This matter was remanded from the District Court on the appeal of the Bankruptcy Court’s decision dated July 17, 2013.  In that opinion, Judge Walrath had ruled that (i) $781,702.61 of pre-petition transfers to Prudential (the Defendant) were preferential; (ii) Prudential had a new value defense totaling $128,379.40; and (iii) the Trustee was not entitled to prejudgment interest.

After both parties appealed, the District Court ruled that post-petition new value was not protected and that the Plaintiff was entitled to pre-judgment interest.  Both parties rested after argument and without presenting any additional All that was left for Judge Walrath to do in this Opinion was to determine the total transfers protected pursuant to the new value defense and how much interest to award the Plaintiff.

This Opinion illustrates the careful deference that the District Court and Bankruptcy Court pay to the Opinions of the Third Circuit.  In particular in this case, the Bankruptcy Court cites to Hechinger Investment v. Universal Forest Products (In re Hechinger), 489 F.3d 568, 580-81 (3d Cir. 2007).  For a quick primer on preference litigation, please take a look at the Preference Reference which I co-authored.  As expected, we have paid particular attention in the Preference Reference to the opinions of the Third Circuit.

John Bird practices with the law firm Fox Rothschild LLP in Wilmington, Delaware. You can reach John at 302-622-4263, or jbird@foxrothschild.com.

Sports Authority – Consignment Actions Have Begun

Posted in Bankruptcy Case Updates

On March 15 and 16, 2016, the Debtors in the Sports Authority bankruptcy, Case No. 16-10527, filed approximately 161 adversary complaints against consignment vendors.  The purpose of these complaints is to determine the priority and validity of the consignment vendors’ claims of title and their claim to a security interest in the consigned goods.

For any vendors who failed to file a UCC-1 security statement within 30 days of sending goods to Sports Authority, this could prove to be a painful lesson.  According to the Debtors’ argument, the consignment vendors do not have title to the goods: “The retention or reservation of title by a seller of goods notwithstanding shipment or delivery to the buyer under § 2-401 is limited in effect to a reservation of a ‘security interest.’” Del. Code Ann. tit. 6, § 1-201(35).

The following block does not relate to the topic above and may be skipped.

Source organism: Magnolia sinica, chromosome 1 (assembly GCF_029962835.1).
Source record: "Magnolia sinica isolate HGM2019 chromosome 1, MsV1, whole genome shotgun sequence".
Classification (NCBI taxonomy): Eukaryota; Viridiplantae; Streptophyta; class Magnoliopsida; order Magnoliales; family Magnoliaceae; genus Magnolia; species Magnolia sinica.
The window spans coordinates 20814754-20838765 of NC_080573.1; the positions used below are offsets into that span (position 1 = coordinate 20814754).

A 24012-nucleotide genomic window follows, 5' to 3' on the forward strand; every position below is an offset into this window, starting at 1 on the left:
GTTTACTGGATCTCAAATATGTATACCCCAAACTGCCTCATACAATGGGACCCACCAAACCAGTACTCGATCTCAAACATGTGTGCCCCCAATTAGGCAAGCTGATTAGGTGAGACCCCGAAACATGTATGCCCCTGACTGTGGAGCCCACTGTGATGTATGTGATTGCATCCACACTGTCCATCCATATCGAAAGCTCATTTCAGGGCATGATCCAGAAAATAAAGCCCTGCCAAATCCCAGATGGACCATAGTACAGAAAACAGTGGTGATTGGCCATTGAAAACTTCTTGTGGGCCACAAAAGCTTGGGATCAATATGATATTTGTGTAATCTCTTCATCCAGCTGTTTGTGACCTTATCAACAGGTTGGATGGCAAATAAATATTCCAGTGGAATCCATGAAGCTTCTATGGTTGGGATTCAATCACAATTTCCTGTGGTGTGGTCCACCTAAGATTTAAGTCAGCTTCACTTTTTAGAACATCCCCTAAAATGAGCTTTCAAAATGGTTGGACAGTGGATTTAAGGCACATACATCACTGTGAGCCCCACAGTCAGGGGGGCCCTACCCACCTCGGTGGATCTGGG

If Judge Walrath agrees with this argument, then consignment vendors will have only a security interest, governed by the Uniform Commercial Code as enacted in Delaware and the principles of bankruptcy law.  Pursuant to the Post-Petition Financing order entered in these bankruptcies, the Debtors have given their DIP Lenders a first-lien security interest in all assets not otherwise encumbered by a perfected lien.  This means that for any shipments that were not properly perfected (by filing a UCC-1 statement within 30 days of shipment), the consignment vendors may not have a 1st priority lien.

The Debtors have argued that any attempts at perfection after the 30-day period provided by the UCC is considered a preferential transfer (if made within the 90 days preceding bankruptcy), and should thus be avoidable.

It’s a tricky situation for any vendors who allowed their diligence to wane over the course of a long relationship with Sports Authority.  Whether you are affected directly by this bankruptcy filing or not, you should use this as an opportunity to re-commit to filing UCC-1 financing statements regardless of how good your relationship is with a contract counter-party.  It’s not a matter of whether you trust your counterparty, its a matter of how much you trust their bankers and attorneys…

John Bird is a bankruptcy attorney with the law firm of Fox Rothschild LLP.  John is admitted in Delaware and regularly practices before the United States Bankruptcy Court for the District of Delaware. You can reach John at (302) 622-4263 or at jbird@foxrothschild.com.

Coldwater Creek Inc. Preference Actions Filed

Posted in Preference Litigation